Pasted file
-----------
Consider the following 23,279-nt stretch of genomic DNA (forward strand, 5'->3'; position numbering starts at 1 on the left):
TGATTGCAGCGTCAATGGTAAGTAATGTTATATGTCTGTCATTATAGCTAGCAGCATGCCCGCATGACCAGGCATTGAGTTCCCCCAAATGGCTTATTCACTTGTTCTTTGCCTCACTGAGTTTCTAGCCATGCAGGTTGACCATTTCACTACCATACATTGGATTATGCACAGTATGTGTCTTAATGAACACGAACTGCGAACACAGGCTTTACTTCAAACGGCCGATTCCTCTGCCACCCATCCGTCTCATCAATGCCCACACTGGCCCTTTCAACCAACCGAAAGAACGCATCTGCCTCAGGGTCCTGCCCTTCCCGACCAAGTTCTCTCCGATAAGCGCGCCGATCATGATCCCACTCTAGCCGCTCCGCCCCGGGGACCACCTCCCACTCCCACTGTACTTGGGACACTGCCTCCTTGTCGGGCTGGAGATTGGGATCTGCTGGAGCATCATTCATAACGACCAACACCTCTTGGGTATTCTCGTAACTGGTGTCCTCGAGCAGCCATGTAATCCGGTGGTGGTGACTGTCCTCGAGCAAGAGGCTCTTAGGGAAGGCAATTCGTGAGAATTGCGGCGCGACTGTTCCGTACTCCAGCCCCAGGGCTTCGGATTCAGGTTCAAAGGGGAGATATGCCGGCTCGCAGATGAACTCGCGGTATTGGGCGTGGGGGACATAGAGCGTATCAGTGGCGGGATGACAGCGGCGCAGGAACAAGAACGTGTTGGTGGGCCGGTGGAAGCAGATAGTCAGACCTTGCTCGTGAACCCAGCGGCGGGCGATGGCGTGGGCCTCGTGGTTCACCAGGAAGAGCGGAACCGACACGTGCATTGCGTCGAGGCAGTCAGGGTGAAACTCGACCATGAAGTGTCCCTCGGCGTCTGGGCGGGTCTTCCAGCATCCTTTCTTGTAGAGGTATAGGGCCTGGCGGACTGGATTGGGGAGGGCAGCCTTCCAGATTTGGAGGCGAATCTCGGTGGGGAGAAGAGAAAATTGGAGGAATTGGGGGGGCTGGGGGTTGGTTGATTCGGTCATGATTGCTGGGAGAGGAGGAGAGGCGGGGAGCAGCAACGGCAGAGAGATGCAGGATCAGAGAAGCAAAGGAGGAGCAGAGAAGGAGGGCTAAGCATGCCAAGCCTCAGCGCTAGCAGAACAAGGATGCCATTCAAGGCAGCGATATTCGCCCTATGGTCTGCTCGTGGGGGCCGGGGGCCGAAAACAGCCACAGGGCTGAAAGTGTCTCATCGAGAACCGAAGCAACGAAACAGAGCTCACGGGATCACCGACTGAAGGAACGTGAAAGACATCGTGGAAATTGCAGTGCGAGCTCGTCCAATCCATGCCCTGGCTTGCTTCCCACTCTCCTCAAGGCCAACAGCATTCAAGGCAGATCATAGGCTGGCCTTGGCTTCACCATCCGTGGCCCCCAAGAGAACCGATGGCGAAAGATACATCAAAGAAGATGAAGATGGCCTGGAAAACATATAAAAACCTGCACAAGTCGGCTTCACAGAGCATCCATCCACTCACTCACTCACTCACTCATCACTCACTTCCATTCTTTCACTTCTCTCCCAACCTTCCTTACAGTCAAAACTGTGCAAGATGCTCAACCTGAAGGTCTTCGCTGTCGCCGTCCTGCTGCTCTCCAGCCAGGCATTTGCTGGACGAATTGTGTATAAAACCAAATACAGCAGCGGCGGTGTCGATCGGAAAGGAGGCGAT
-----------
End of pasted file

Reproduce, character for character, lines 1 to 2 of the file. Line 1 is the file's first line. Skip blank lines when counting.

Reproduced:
Consider the following 23,279-nt stretch of genomic DNA (forward strand, 5'->3'; position numbering starts at 1 on the left):
TGATTGCAGCGTCAATGGTAAGTAATGTTATATGTCTGTCATTATAGCTAGCAGCATGCCCGCATGACCAGGCATTGAGTTCCCCCAAATGGCTTATTCACTTGTTCTTTGCCTCACTGAGTTTCTAGCCATGCAGGTTGACCATTTCACTACCATACATTGGATTATGCACAGTATGTGTCTTAATGAACACGAACTGCGAACACAGGCTTTACTTCAAACGGCCGATTCCTCTGCCACCCATCCGTCTCATCAATGCCCACACTGGCCCTTTCAACCAACCGAAAGAACGCATCTGCCTCAGGGTCCTGCCCTTCCCGACCAAGTTCTCTCCGATAAGCGCGCCGATCATGATCCCACTCTAGCCGCTCCGCCCCGGGGACCACCTCCCACTCCCACTGTACTTGGGACACTGCCTCCTTGTCGGGCTGGAGATTGGGATCTGCTGGAGCATCATTCATAACGACCAACACCTCTTGGGTATTCTCGTAACTGGTGTCCTCGAGCAGCCATGTAATCCGGTGGTGGTGACTGTCCTCGAGCAAGAGGCTCTTAGGGAAGGCAATTCGTGAGAATTGCGGCGCGACTGTTCCGTACTCCAGCCCCAGGGCTTCGGATTCAGGTTCAAAGGGGAGATATGCCGGCTCGCAGATGAACTCGCGGTATTGGGCGTGGGGGACATAGAGCGTATCAGTGGCGGGATGACAGCGGCGCAGGAACAAGAACGTGTTGGTGGGCCGGTGGAAGCAGATAGTCAGACCTTGCTCGTGAACCCAGCGGCGGGCGATGGCGTGGGCCTCGTGGTTCACCAGGAAGAGCGGAACCGACACGTGCATTGCGTCGAGGCAGTCAGGGTGAAACTCGACCATGAAGTGTCCCTCGGCGTCTGGGCGGGTCTTCCAGCATCCTTTCTTGTAGAGGTATAGGGCCTGGCGGACTGGATTGGGGAGGGCAGCCTTCCAGATTTGGAGGCGAATCTCGGTGGGGAGAAGAGAAAATTGGAGGAATTGGGGGGGCTGGGGGTTGGTTGATTCGGTCATGATTGCTGGGAGAGGAGGAGAGGCGGGGAGCAGCAACGGCAGAGAGATGCAGGATCAGAGAAGCAAAGGAGGAGCAGAGAAGGAGGGCTAAGCATGCCAAGCCTCAGCGCTAGCAGAACAAGGATGCCATTCAAGGCAGCGATATTCGCCCTATGGTCTGCTCGTGGGGGCCGGGGGCCGAAAACAGCCACAGGGCTGAAAGTGTCTCATCGAGAACCGAAGCAACGAAACAGAGCTCACGGGATCACCGACTGAAGGAACGTGAAAGACATCGTGGAAATTGCAGTGCGAGCTCGTCCAATCCATGCCCTGGCTTGCTTCCCACTCTCCTCAAGGCCAACAGCATTCAAGGCAGATCATAGGCTGGCCTTGGCTTCACCATCCGTGGCCCCCAAGAGAACCGATGGCGAAAGATACATCAAAGAAGATGAAGATGGCCTGGAAAACATATAAAAACCTGCACAAGTCGGCTTCACAGAGCATCCATCCACTCACTCACTCACTCACTCATCACTCACTTCCATTCTTTCACTTCTCTCCCAACCTTCCTTACAGTCAAAACTGTGCAAGATGCTCAACCTGAAGGTCTTCGCTGTCGCCGTCCTGCTGCTCTCCAGCCAGGCATTTGCTGGACGAATTGTGTATAAAACCAAATACAGCAGCGGCGGTGTCGATCGGAAAGGAGGCGAT